Occasionally it may not be possible for the OCR software to read a line or several words, for example where the original document is faded or damaged. If you are unable to make out the original word use square brackets to indicate [illegible] text. Another user might come along and be able to read it.
If you find corrections that are not related to the original text you may correct them back to the original text. If the corrections appear as intentional vandalism please report to the collection owner, or email email@example.com
Missing and cut off lines
Occasionally, a line needing correcting will be skipped. If you come across this problem, you can still make corrections. Simply add the missing line of text to the end of the line above. If there is no preceding line, add the text to the start of the following line. Where possible make sure that the start of each line matches the start of the original line of text.
What if a "line" of text crosses over two or more columns?
As with missing and cut off lines, do your best to transcribe the text in the correct reading order.
'This block is completely correct' checkbox
Once you have completed corrections for a block of text, please check the ‘This block is completely correct’ box.
This information informs the text correction statistics data for the collection you are working on. It’s also helpful for other users to see where someone else has already finished a section. Further explanation of the text correction statistics available is below.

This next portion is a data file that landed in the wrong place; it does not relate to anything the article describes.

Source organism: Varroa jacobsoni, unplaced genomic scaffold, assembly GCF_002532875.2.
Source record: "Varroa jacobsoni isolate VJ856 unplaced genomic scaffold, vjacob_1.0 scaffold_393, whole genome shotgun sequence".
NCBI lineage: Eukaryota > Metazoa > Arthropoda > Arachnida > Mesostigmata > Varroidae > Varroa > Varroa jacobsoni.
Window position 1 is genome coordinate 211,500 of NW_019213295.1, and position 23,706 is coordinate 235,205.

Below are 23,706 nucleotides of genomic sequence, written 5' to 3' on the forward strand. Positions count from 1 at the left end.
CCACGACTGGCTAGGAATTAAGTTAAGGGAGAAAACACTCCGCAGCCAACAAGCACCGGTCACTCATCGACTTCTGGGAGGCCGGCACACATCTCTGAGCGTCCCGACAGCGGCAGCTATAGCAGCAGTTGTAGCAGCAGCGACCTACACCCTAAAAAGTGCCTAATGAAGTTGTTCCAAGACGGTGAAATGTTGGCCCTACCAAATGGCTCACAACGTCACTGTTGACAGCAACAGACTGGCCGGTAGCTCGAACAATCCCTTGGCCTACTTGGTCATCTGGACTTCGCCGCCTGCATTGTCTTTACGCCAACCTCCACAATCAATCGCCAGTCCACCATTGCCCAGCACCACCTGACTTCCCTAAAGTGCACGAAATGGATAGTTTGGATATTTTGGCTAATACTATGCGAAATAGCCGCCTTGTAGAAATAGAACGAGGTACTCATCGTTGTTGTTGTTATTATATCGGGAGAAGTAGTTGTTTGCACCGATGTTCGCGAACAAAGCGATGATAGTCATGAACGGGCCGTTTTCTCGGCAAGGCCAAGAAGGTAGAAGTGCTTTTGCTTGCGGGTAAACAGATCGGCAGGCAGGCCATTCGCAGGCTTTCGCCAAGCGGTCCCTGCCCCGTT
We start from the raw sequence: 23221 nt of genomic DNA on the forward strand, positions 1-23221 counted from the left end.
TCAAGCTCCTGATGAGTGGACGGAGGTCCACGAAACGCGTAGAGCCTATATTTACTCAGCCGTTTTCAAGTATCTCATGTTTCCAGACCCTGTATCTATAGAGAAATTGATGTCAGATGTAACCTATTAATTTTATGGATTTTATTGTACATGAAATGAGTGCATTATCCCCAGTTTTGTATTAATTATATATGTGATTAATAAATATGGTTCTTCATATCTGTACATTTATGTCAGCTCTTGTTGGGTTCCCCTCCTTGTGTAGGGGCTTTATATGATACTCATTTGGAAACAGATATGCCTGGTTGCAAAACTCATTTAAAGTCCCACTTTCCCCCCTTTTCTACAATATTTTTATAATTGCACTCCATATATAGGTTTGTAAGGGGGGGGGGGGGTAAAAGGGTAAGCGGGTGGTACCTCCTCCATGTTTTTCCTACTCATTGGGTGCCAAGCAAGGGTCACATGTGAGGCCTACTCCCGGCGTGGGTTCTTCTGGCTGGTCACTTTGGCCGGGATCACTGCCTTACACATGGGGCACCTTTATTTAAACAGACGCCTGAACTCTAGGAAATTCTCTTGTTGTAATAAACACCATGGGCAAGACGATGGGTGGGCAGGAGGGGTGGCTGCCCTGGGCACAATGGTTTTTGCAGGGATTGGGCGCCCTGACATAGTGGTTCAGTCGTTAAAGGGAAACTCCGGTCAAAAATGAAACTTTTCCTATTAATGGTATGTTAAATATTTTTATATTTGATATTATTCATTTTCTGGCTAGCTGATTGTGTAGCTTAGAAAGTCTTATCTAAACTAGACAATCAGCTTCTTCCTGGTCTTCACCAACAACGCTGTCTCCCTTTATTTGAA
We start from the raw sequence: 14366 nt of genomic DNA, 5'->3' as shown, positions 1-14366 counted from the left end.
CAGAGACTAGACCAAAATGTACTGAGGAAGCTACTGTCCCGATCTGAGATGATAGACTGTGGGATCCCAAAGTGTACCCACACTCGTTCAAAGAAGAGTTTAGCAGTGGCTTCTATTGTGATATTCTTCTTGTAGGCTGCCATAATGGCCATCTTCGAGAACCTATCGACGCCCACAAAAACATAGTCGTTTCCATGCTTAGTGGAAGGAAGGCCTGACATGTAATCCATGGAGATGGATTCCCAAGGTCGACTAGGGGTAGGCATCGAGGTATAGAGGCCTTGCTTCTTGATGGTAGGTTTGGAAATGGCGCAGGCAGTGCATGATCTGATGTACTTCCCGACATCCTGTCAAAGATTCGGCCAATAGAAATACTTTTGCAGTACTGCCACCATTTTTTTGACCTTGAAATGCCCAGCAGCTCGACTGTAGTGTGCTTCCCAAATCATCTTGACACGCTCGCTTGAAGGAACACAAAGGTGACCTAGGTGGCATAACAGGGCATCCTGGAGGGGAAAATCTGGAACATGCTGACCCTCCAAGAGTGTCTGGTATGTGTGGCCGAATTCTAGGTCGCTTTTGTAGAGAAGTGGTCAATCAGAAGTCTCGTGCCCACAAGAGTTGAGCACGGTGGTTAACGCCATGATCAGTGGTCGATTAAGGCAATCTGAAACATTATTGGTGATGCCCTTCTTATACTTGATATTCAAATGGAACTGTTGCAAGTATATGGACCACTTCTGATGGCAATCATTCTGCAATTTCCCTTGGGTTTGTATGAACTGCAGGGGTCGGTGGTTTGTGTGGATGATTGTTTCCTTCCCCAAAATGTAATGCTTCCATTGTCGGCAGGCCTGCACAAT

A note about illegible text and the 'This block is completely correct' checkbox
A block should still be marked as "completely correct" even if it contains some text marked as [illegible]. This indicates that one user believes the block is as correct as it is possible to make it. One intention of the checkbox is to eventually make it easier to locate blocks that have not been checked. And of course, if we mark illegible text with [illegible] it will be possible to search for blocks containing illegible text, if it's ever necessary or useful to locate them.
Text correction statistics
A range of text correction statistics is available to track the progress of user community contributions. These statistics can also help guide where corrections are needed next within the collection and increase user engagement.
Track UTC progress
From the collection homepage or within the ‘My Account’ page, click on ‘more information’ to see a range of UTC statistics such as the number of users who have corrected text, total number of lines corrected and information about your own contributions.
'Completely Correct' statistics
Here you can view the quantity of completely correct blocks, articles, pages and issues within a collection.
Text Correctors Hall of Fame
This section rewards the most active UTC volunteers with a top placing. The top 100 text correctors are listed by name/pseudonym alongside the number of lines they have corrected.
Recommended items to be corrected
A link to the ‘Recommended items to be corrected’ can be found on the collection homepage or within ‘My Account’ page under ‘Contributions’.
The list of recommendations is arranged into tabs displaying the newspaper articles, pages and issues closest to having OCR errors completely correct. Each tab shows how “complete” the text correction process is by percentage. This gives an indication of where text correctors might best concentrate their efforts to achieve an OCR error-free section.
Note: The text correction recommendations page is new functionality and may not be available on all collection sites yet.